ABOUT THIS MAP
Under affirming statewide curricular standards, K-12 local education agencies develop curriculum that includes positive representations of people who are LGBTQI+; Black, Indigenous, or people of color; people with disabilities, and all those who experience marginalization or erasure.
- Six states (California, Colorado, Illinois, Nevada, New Jersey, Oregon) have inclusive curricular standards laws that set the expectation for locally created academic curriculum to include affirming representation of LGBTQI+ people in K-12 schools.
- Eight states (California, Colorado, Illinois, Maryland, New Jersey, Oregon, Rhode Island, and Washington) have enacted LGBTQI+ inclusive sex education curricular standards laws.
- Additionally, two states (Connecticut and Delaware) have passed legislation that directs the state education agency to create a model LGBTQI+ inclusive curriculum. These laws do not set a statewide standard for inclusion, but encourage and lower the barrier for local education agencies to adopt inclusive curriculum.
New and old efforts to censor curriculum impose direct and indirect barriers on the adoption of inclusive curriculum by local education agencies.
- Eleven states have curriculum censorship laws targeting LGBTQI+ communities:
- Beginning in 2021, seven states (Alabama, Arkansas, Florida, Indiana, Iowa, Kentucky, and North Carolina) have passed “Don’t Say Gay or Trans” K-12 curriculum censorship laws that prohibit instruction on LGBTQI+ people.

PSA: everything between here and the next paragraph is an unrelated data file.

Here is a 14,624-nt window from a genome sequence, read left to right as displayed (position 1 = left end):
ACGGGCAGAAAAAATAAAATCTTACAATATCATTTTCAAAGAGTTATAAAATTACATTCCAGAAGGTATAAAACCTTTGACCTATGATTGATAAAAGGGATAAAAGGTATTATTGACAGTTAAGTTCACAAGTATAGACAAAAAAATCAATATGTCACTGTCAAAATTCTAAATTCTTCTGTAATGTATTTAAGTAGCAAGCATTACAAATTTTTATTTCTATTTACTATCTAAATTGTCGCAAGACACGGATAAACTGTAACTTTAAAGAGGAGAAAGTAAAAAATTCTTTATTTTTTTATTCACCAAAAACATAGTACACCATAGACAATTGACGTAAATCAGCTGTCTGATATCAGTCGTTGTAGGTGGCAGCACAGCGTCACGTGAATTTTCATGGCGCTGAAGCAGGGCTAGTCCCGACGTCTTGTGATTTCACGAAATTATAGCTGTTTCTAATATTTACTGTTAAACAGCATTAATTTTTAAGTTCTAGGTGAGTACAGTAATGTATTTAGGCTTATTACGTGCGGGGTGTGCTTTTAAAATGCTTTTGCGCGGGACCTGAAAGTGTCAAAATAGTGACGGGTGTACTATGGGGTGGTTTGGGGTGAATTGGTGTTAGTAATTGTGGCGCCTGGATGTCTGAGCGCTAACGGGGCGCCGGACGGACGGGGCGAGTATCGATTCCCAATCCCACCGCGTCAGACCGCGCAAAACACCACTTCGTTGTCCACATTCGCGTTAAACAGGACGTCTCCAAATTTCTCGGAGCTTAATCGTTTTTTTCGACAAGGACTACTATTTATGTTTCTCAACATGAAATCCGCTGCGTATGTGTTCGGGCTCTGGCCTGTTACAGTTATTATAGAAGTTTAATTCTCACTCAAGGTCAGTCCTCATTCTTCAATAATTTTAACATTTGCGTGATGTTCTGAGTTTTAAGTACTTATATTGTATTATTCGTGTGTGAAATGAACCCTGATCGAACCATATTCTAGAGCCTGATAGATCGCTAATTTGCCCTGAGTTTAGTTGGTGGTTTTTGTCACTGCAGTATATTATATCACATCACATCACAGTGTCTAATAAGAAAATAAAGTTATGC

- Earlier attacks on inclusive learning in the 1980s and 1990s prohibited affirming representation of LGBTQI+ identities, typically in the context of K-12 sex education. Four states (Louisiana, Mississippi, Oklahoma, and Texas) still have these so-called “No Promo Homo” laws.
- Since 2021, fifteen states (Arizona, Arkansas, Florida, Georgia, Idaho, Iowa, Mississippi, New Hampshire, North Dakota, Oklahoma, South Carolina, South Dakota, Tennessee, Texas, and Utah) have passed curriculum censorship laws targeting honest teaching about race and gender disparities in K-12 schools. These bills are sometimes framed as bans on teaching “critical race theory,” a school of thought that allows scholars to understand how “race neutral” or “identity neutral” policies can nonetheless perpetuate racial and other forms of structure inequality.
We continue to assess and categorize states on this map based on updates to state laws and regulations. If you see a state on this map that needs an update, please email email@example.com.